The Ramsey approach to policy analysis finds the best competitive equilibrium given a set of available instruments. This approach is silent about unique implementation, namely designing policies so that the associated competitive equilibrium is unique. This silence is particularly problematic in monetary policy environments where many ways of specifying policy lead to indeterminacy. We show that sophisticated policies which depend on the history of private actions and which can differ on and off the equilibrium path can uniquely implement any desired competitive equilibrium. A large literature has argued that monetary policy should adhere to the Taylor principle to eliminate indeterminacy. Our findings say that adherence to the Taylor principle on these grounds is unnecessary. Finally, we show that sophisticated policies are robust to imperfect information.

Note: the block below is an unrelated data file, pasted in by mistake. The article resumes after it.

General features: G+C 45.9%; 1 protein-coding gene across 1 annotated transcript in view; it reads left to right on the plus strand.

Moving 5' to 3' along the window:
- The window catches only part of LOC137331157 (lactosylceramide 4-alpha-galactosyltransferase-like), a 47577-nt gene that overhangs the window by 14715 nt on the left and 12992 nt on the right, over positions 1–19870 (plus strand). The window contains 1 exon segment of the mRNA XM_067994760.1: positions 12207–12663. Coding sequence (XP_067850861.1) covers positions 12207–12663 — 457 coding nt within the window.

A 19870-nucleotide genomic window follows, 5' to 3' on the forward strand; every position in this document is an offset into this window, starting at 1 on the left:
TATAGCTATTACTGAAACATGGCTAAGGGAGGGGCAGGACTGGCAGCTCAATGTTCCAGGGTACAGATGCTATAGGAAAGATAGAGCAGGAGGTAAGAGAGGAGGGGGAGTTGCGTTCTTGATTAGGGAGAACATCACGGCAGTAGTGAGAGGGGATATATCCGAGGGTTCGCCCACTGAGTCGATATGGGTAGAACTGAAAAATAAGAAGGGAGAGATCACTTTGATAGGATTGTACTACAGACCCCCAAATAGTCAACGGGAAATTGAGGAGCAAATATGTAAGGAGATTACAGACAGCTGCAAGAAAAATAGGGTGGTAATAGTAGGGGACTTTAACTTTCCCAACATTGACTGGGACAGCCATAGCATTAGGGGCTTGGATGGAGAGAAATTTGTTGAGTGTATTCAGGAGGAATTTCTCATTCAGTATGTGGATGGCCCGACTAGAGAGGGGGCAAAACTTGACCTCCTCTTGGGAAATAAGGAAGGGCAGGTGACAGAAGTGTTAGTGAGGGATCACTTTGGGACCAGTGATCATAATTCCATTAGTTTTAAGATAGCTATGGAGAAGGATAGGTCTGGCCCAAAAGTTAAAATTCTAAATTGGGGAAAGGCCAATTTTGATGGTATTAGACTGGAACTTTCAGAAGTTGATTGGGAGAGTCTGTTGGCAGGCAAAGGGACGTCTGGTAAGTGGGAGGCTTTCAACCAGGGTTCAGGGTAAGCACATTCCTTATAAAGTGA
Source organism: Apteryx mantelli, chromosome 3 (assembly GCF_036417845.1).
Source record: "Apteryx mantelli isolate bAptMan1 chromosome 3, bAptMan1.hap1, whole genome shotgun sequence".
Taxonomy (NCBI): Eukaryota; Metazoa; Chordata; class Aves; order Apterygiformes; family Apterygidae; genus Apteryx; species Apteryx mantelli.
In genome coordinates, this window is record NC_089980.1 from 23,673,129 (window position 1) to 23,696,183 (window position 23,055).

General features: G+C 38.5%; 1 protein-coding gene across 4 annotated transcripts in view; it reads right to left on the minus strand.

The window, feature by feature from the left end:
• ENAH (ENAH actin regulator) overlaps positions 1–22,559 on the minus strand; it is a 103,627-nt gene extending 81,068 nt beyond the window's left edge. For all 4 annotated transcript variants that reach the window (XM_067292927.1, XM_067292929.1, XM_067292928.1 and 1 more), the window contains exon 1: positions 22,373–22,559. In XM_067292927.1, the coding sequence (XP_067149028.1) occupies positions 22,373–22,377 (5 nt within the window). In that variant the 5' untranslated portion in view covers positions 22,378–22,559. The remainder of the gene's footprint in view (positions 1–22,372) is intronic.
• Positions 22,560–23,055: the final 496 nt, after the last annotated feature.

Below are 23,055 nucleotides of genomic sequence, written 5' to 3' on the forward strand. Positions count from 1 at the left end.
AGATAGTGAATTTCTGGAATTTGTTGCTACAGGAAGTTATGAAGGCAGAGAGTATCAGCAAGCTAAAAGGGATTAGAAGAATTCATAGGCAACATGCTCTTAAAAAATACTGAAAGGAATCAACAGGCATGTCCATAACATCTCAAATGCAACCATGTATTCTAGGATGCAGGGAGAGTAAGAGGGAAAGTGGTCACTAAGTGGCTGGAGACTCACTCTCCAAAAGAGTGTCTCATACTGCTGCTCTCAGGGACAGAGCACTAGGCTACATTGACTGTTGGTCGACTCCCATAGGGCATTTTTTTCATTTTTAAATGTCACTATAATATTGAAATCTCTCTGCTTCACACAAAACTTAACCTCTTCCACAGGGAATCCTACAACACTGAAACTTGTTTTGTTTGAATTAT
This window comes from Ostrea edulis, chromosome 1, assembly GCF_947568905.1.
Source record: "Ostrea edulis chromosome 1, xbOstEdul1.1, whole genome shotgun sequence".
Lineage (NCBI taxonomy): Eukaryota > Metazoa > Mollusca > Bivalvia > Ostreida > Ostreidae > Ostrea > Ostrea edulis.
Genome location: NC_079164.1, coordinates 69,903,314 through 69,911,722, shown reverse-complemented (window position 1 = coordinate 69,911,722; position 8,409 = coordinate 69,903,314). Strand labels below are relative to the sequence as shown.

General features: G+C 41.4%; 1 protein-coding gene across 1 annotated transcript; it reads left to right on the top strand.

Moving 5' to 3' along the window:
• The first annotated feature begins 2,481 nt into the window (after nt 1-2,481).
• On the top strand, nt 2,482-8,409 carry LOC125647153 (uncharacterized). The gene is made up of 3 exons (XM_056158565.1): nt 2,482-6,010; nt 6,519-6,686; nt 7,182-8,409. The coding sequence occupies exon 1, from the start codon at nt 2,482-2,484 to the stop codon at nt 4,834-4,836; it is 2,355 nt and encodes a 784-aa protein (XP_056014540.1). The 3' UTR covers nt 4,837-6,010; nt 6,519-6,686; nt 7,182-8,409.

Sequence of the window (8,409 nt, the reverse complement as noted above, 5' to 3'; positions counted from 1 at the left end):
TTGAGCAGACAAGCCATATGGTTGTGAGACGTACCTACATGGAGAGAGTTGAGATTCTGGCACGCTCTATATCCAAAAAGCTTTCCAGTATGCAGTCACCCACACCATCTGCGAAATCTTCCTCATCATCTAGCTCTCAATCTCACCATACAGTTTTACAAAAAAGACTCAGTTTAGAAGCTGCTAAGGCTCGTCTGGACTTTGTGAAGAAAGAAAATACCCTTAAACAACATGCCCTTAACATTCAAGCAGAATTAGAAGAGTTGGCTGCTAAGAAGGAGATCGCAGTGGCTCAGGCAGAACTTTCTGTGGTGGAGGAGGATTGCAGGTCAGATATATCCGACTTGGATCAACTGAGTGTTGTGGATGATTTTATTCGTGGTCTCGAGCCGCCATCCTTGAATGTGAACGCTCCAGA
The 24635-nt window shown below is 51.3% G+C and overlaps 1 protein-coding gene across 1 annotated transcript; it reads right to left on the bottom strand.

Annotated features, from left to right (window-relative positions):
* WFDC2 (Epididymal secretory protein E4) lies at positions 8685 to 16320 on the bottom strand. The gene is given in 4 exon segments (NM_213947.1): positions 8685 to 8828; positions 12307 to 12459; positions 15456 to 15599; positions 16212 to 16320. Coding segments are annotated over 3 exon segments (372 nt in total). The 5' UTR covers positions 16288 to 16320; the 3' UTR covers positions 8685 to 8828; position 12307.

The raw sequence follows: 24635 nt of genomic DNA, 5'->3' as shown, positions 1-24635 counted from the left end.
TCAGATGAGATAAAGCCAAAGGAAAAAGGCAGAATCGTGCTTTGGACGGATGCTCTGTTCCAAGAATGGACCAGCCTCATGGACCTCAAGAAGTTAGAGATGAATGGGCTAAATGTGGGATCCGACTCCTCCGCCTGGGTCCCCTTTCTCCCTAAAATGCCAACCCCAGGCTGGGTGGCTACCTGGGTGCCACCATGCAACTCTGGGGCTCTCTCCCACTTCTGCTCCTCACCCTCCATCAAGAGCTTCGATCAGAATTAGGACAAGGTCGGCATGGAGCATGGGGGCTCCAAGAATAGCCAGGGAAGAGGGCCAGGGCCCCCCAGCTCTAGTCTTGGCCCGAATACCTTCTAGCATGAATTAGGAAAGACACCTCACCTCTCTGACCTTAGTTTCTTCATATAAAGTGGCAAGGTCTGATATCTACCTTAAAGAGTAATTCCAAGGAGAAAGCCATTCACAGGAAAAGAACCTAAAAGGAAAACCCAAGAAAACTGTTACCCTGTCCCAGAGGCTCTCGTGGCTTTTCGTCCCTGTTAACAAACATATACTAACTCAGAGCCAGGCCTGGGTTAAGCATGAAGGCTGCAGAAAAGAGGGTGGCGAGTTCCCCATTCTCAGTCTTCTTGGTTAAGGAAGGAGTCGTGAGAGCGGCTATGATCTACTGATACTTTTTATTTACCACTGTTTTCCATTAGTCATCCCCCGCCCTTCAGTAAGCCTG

- E60 - Macroeconomic Policy, Macroeconomic Aspects of Public Finance, and General Outlook: General
- E61 - Policy Objectives; Policy Designs and Consistency; Policy Coordination
- E50 - Monetary Policy, Central Banking, and the Supply of Money and Credit: General
- E58 - Central Banks and Their Policies
- E52 - Monetary Policy
- Federal Reserve Bank of Minneapolis. Research Department
- Federal Reserve Bank of Minneapolis
- Dans Collection:
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